1113 Hippo Pathway in Submandibular Gland Development: Potential Interplay with N-glycosylation

Friday, March 23, 2012: 3:30 p.m. - 4:45 p.m.
Presentation Type: Poster Session
R. ENGLISH III, M. BOUCHIE, and M.A. KUKURUZINSKA, Department of Molecular and Cell Biology, Boston University, Boston, MA
Mouse submandibular gland (SMG) begins its development at embryonic day 11 when oral epithelium grows into the underlying mesenchyme. The metabolic pathway of protein N-glycosylation is critical for SMG development and partial inhibition of DPAGT1, the gene that initiates N-glycosylation, drives cytodifferentiation of ductal structures. We have shown that DPAGT1 is a target of the canonical Wnt signaling pathway and that DPAGT1 regulates E-cadherin-mediated cell-cell adhesion, required for the survival of differentiating duct cells. Recently, the Hippo pathway has been shown to be critical for tissue development by regulating Wnt signaling and establishing apical-basal polarity. TAZ is a Hippo pathway transcription factor and polarity enhancer that also serves as a mechanosensor of the extracellular matrix.

Objective: We investigated whether the Hippo pathway participated in SMG development and if it interacted with the metabolic pathway of N-glycosylation.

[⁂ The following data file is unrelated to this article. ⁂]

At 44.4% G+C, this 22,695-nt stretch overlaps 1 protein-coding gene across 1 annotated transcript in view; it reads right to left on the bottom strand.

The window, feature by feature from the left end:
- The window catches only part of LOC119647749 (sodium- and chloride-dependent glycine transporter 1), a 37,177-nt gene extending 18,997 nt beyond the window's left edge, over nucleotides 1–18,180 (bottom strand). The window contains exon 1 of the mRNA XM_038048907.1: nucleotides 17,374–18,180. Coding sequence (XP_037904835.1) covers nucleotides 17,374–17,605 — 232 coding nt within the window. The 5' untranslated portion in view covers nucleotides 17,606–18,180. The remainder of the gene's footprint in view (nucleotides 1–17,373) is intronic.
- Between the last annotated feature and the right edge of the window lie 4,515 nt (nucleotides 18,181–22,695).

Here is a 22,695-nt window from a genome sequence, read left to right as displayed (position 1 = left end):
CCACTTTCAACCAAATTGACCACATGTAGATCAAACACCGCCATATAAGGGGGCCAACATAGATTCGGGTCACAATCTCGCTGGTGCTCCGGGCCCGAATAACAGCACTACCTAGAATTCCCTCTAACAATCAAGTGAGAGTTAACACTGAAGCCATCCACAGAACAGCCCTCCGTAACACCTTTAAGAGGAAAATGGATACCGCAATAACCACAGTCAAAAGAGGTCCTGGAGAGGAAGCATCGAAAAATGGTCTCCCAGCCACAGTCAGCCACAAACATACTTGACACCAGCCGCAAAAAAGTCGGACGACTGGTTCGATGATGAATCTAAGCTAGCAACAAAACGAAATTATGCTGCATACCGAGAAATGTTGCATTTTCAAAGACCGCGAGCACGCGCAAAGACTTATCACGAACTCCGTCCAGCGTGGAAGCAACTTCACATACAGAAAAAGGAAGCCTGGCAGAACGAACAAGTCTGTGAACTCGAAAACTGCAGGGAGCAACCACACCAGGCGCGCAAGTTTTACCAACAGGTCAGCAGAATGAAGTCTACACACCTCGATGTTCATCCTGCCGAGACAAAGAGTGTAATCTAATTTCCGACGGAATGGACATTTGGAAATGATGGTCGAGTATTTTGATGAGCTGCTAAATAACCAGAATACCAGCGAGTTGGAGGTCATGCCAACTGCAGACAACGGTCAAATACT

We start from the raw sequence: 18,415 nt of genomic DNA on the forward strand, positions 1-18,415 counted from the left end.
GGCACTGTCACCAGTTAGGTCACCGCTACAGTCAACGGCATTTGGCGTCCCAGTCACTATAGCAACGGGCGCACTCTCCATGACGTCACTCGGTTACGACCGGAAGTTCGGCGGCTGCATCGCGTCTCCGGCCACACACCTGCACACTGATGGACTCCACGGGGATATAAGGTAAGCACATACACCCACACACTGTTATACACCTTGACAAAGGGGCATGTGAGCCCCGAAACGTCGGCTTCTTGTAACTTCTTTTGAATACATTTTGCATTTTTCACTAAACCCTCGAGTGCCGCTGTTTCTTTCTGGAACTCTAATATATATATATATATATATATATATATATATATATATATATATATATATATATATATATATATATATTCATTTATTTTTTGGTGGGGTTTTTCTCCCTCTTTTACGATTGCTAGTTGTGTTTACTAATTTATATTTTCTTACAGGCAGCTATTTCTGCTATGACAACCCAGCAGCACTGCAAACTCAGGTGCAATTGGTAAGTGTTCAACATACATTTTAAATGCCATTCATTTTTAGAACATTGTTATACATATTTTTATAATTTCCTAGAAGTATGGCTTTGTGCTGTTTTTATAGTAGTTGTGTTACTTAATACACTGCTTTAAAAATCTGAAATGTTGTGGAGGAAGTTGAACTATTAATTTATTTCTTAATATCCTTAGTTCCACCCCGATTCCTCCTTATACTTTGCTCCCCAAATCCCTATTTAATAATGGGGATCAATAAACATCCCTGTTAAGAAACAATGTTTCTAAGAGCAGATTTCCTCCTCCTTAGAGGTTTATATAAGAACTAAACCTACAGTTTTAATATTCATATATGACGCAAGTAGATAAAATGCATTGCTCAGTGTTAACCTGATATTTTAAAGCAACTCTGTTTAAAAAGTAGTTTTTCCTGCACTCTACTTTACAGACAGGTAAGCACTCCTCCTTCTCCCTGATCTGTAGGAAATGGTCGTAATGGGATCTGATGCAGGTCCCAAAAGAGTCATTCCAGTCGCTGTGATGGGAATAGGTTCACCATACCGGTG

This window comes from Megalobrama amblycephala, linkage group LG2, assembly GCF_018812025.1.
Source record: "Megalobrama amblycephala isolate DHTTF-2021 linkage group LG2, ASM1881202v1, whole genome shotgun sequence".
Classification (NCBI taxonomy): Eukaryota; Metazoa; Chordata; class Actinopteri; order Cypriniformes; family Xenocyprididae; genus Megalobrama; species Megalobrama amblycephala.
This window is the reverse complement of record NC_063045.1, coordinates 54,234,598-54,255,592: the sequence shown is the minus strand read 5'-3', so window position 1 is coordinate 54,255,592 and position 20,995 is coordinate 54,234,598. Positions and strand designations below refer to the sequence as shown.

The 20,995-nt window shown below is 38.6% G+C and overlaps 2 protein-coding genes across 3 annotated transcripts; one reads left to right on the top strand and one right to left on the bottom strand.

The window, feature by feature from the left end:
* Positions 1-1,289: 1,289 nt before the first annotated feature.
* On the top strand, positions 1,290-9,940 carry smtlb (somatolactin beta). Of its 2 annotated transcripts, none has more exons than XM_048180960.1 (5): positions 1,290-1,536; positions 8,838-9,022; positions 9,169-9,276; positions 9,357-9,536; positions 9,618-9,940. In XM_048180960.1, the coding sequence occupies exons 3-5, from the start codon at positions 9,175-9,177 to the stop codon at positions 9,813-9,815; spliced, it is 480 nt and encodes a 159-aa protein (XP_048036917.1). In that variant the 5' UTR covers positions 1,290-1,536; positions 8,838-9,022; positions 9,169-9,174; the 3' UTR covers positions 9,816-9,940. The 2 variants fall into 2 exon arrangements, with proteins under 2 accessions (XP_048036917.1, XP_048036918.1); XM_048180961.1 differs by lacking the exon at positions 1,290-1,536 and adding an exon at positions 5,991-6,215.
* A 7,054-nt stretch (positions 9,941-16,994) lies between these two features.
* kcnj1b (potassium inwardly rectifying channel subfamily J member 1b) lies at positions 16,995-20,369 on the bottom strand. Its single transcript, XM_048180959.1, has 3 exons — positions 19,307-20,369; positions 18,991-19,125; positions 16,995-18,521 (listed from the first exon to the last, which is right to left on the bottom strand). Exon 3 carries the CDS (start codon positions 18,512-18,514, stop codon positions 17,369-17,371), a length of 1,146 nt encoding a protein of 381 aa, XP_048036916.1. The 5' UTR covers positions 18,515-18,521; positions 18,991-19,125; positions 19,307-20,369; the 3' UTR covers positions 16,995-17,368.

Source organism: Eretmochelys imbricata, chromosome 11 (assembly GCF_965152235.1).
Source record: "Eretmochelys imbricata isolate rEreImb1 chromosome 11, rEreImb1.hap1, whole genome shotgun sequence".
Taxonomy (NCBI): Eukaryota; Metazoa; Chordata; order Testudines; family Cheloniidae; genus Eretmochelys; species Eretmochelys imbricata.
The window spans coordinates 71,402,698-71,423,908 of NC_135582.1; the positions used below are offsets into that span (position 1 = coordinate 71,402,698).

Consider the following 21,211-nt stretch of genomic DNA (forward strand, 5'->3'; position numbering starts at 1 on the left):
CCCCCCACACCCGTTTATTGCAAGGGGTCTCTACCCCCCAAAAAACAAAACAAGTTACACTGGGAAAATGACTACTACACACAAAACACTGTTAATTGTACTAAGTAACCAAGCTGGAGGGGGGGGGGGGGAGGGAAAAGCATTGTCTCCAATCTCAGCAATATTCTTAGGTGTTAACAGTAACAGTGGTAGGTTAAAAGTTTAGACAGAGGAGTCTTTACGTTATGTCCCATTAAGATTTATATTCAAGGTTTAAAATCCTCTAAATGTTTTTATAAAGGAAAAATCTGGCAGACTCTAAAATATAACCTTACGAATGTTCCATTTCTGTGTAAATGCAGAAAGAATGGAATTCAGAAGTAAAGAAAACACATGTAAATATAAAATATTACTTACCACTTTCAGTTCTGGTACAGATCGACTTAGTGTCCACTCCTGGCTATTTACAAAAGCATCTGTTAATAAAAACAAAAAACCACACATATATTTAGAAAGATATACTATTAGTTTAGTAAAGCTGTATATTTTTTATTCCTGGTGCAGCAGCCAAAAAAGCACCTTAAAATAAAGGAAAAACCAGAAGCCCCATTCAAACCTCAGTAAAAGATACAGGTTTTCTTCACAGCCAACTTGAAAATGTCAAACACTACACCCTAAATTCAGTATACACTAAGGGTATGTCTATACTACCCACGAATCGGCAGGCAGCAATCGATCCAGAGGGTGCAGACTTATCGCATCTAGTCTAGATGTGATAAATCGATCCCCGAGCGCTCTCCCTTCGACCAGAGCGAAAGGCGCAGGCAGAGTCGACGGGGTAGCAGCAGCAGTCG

Method: SMGs were dissected from mice at embryonic day 13.5, epithelial rudiments were separated from the mesenchyme and grown in vitro in the presence and absence of siRNA to DPAGT1. After 48 hours, SMGs were processed for immunofluorescence staining for F-actin, ZO-1 and TAZ and analyzed by confocal microscopy.

Result: Confocal imaging showed colocalization of F-actin and ZO-1 extending further into the ductal region in DPAGT1-silenced glands compared to controls. TAZ was detected at the apical-lateral surfaces of differentiating duct cells, suggesting its role in polarity. Moreover, in DPAGT1 silenced glands, TAZ exhibited enhanced localization to intercellular junctions.

Conclusion: Our findings show that inhibition of N-glycosylation promotes establishment of apical domains in ductal progenitors by ZO-1. In addition, the Hippo pathway component, TAZ, is expressed in the embryonic SMG, localizing to intercellular junctions in ductal cells, which is enhanced by partial inhibition of DPAGT1. These data suggest an inverse relationship between N-glycosylation and the Hippo pathway.

This abstract is based on research that was funded entirely or partially by an outside source: Supported by NIH grant to M.A.K. (RO1 DE 014437)

Keywords: Cell biology, Hippo Pathway and Salivary glands